(CN) — The 2 ½-year odyssey of China’s lunar rover Yutu has finally ended, the nation’s state agency said Wednesday — a record-breaking mission that lasted much longer than originally planned.
Yutu — which translates to “jade rabbit” — launched in December 2013, spending nearly three full years on the moon’s surface. The mission was supposed to span three months.
Chang’e 3 went into hibernation on July 28 for the 14-day lunar night and Yutu ceased operations, according to the State Administration for Science, Technology and Industry for National Defense.
The data collected has enabled researchers to write more than 100 articles for various scientific journals.
The rover’s 972 days of operation exceeded the previous record set by the former Soviet Union’s Lunohkod 1 in 1970.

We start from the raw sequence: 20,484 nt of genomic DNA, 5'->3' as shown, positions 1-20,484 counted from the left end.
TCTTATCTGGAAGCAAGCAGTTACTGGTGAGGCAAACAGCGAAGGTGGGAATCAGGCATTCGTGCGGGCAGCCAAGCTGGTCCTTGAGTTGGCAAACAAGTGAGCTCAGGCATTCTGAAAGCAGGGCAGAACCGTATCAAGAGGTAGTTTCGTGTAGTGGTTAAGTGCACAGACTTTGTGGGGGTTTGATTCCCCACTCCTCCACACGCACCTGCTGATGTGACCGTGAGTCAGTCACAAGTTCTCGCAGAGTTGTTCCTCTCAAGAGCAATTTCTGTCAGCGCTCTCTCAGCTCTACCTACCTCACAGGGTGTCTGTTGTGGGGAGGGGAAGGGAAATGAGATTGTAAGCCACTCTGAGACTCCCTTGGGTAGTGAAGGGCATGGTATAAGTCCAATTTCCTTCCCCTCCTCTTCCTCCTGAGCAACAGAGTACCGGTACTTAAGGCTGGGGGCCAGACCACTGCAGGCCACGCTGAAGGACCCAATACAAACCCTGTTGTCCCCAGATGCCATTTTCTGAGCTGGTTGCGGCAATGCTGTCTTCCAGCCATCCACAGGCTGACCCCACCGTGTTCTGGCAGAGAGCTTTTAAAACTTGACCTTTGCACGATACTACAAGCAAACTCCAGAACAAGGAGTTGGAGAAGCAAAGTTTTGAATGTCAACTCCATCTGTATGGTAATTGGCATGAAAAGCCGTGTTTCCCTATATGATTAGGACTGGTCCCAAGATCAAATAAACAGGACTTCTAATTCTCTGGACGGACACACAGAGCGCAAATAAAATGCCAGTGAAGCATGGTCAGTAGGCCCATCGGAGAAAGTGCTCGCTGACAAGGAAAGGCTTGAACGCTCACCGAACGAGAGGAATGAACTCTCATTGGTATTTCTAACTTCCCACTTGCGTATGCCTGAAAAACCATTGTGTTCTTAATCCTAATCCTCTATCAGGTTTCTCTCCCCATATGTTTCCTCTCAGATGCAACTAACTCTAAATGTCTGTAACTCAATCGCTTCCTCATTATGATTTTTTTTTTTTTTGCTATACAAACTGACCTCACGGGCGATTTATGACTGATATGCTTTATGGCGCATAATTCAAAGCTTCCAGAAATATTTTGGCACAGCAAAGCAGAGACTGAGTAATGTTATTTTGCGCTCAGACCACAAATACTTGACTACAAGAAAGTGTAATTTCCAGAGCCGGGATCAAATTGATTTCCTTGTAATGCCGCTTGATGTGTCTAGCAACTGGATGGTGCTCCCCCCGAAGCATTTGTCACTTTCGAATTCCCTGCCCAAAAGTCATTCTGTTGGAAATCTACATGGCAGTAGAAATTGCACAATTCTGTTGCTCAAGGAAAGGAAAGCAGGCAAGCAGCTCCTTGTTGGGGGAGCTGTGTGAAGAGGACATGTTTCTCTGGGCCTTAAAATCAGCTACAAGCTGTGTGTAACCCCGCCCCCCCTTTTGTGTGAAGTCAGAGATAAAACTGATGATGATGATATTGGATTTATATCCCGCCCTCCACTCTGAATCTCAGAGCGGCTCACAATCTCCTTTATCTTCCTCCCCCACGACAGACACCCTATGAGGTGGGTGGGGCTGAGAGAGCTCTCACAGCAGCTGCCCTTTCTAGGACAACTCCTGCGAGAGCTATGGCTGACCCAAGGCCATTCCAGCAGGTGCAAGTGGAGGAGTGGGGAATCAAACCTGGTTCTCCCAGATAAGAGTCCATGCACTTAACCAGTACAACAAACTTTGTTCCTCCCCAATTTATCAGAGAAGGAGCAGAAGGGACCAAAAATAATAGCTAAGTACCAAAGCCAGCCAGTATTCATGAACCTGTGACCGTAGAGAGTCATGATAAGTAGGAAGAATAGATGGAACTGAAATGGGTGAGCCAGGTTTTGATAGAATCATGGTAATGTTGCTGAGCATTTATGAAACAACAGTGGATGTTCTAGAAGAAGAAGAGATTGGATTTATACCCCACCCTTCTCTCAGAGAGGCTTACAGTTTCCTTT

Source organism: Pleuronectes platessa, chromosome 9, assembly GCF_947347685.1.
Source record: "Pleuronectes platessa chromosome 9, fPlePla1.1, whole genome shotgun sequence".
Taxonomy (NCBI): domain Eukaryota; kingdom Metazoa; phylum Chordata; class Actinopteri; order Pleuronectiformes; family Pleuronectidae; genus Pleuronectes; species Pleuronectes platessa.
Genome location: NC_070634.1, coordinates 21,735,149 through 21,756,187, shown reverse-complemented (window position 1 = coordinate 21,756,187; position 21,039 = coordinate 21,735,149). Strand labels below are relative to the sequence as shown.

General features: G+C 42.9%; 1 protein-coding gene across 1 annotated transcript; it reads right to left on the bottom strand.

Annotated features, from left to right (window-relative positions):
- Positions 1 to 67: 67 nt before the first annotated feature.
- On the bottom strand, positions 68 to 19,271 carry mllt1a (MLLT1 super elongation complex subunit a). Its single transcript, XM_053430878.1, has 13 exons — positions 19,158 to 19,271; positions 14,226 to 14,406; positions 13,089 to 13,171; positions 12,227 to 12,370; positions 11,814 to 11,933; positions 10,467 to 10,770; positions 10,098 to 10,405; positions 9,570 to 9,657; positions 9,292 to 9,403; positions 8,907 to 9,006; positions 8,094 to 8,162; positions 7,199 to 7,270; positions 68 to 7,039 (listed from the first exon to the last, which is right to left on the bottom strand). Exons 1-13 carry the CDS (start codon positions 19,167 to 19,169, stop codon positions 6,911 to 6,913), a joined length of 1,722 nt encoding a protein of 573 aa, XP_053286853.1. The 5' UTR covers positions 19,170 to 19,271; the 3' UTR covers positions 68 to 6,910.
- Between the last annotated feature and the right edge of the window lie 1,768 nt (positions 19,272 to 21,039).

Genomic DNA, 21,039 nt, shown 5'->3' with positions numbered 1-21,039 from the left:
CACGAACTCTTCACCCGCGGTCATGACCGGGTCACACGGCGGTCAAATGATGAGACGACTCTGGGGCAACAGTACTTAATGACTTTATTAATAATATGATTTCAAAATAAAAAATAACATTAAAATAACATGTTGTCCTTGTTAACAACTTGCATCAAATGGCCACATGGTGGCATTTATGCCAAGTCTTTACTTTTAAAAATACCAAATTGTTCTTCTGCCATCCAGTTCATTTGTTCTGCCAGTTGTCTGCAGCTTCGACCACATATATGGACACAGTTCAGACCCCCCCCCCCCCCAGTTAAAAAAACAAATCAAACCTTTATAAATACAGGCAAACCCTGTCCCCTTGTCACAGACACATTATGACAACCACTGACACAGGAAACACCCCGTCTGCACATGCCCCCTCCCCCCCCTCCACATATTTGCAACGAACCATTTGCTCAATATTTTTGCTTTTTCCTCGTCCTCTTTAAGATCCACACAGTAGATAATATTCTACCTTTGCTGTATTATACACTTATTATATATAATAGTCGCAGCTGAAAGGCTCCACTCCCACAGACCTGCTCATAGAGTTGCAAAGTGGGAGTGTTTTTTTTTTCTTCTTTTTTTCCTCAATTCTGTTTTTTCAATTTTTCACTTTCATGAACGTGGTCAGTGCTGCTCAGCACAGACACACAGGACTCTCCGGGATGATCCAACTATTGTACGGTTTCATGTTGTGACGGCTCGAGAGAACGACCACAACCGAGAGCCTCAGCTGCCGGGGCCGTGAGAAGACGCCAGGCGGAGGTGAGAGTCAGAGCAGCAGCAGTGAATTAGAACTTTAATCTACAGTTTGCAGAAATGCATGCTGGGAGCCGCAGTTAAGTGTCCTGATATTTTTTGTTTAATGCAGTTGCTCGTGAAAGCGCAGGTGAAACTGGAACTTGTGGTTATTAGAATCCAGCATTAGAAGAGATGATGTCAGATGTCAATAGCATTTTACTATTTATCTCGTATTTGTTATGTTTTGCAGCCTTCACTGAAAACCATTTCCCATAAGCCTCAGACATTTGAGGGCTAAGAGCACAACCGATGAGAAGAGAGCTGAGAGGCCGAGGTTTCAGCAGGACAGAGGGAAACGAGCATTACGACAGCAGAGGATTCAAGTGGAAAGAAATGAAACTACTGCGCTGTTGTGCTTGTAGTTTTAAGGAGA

Despite its operational longevity, engineers worried they’d lost the rover after it shut down due to abnormal conditions a few weeks into its mission. The rover revived and operated efficiently until its ultimate shutdown last week.
The rover’s radar, telescopes and cameras recorded data that provided insight into the geological evolution of the moon.
Yutu posted a final goodbye on its Weibo microblog — a Chinese version of Twitter — joking about its potential return to Earth.
“I’m a rabbit that has seen the most stars!” the post said.
China plans to land an unmanned spaceship on the moon next year that would eventually return to Earth with samples. Only Russia and the United States have completed such a mission successfully.
China sent its first astronaut into space in 2003, and has expanded its space operations ever since. The nation’s other space endeavors include its experimental space station, which was launched in September 2011.
Photo: Chinese Academy of Sciences
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